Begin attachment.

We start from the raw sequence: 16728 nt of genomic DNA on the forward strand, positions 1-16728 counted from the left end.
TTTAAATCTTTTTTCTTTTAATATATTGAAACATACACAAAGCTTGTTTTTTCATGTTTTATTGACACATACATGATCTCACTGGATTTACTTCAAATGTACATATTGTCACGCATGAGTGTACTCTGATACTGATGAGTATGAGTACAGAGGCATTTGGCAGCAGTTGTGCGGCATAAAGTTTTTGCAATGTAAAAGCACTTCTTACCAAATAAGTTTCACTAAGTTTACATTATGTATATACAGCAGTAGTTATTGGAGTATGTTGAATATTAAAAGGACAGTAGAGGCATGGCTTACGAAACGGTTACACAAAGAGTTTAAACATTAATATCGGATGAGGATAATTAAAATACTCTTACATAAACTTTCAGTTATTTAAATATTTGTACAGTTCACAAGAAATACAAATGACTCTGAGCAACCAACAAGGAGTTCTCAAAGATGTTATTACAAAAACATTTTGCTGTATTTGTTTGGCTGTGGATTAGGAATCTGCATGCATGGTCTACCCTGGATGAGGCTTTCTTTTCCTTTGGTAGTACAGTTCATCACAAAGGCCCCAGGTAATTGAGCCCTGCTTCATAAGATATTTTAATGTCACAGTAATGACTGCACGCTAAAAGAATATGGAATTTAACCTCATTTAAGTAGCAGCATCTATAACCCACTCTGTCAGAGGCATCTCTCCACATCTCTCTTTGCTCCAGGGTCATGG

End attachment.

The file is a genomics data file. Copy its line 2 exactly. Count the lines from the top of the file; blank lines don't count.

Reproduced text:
TTTAAATCTTTTTTCTTTTAATATATTGAAACATACACAAAGCTTGTTTTTTCATGTTTTATTGACACATACATGATCTCACTGGATTTACTTCAAATGTACATATTGTCACGCATGAGTGTACTCTGATACTGATGAGTATGAGTACAGAGGCATTTGGCAGCAGTTGTGCGGCATAAAGTTTTTGCAATGTAAAAGCACTTCTTACCAAATAAGTTTCACTAAGTTTACATTATGTATATACAGCAGTAGTTATTGGAGTATGTTGAATATTAAAAGGACAGTAGAGGCATGGCTTACGAAACGGTTACACAAAGAGTTTAAACATTAATATCGGATGAGGATAATTAAAATACTCTTACATAAACTTTCAGTTATTTAAATATTTGTACAGTTCACAAGAAATACAAATGACTCTGAGCAACCAACAAGGAGTTCTCAAAGATGTTATTACAAAAACATTTTGCTGTATTTGTTTGGCTGTGGATTAGGAATCTGCATGCATGGTCTACCCTGGATGAGGCTTTCTTTTCCTTTGGTAGTACAGTTCATCACAAAGGCCCCAGGTAATTGAGCCCTGCTTCATAAGATATTTTAATGTCACAGTAATGACTGCACGCTAAAAGAATATGGAATTTAACCTCATTTAAGTAGCAGCATCTATAACCCACTCTGTCAGAGGCATCTCTCCACATCTCTCTTTGCTCCAGGGTCATGG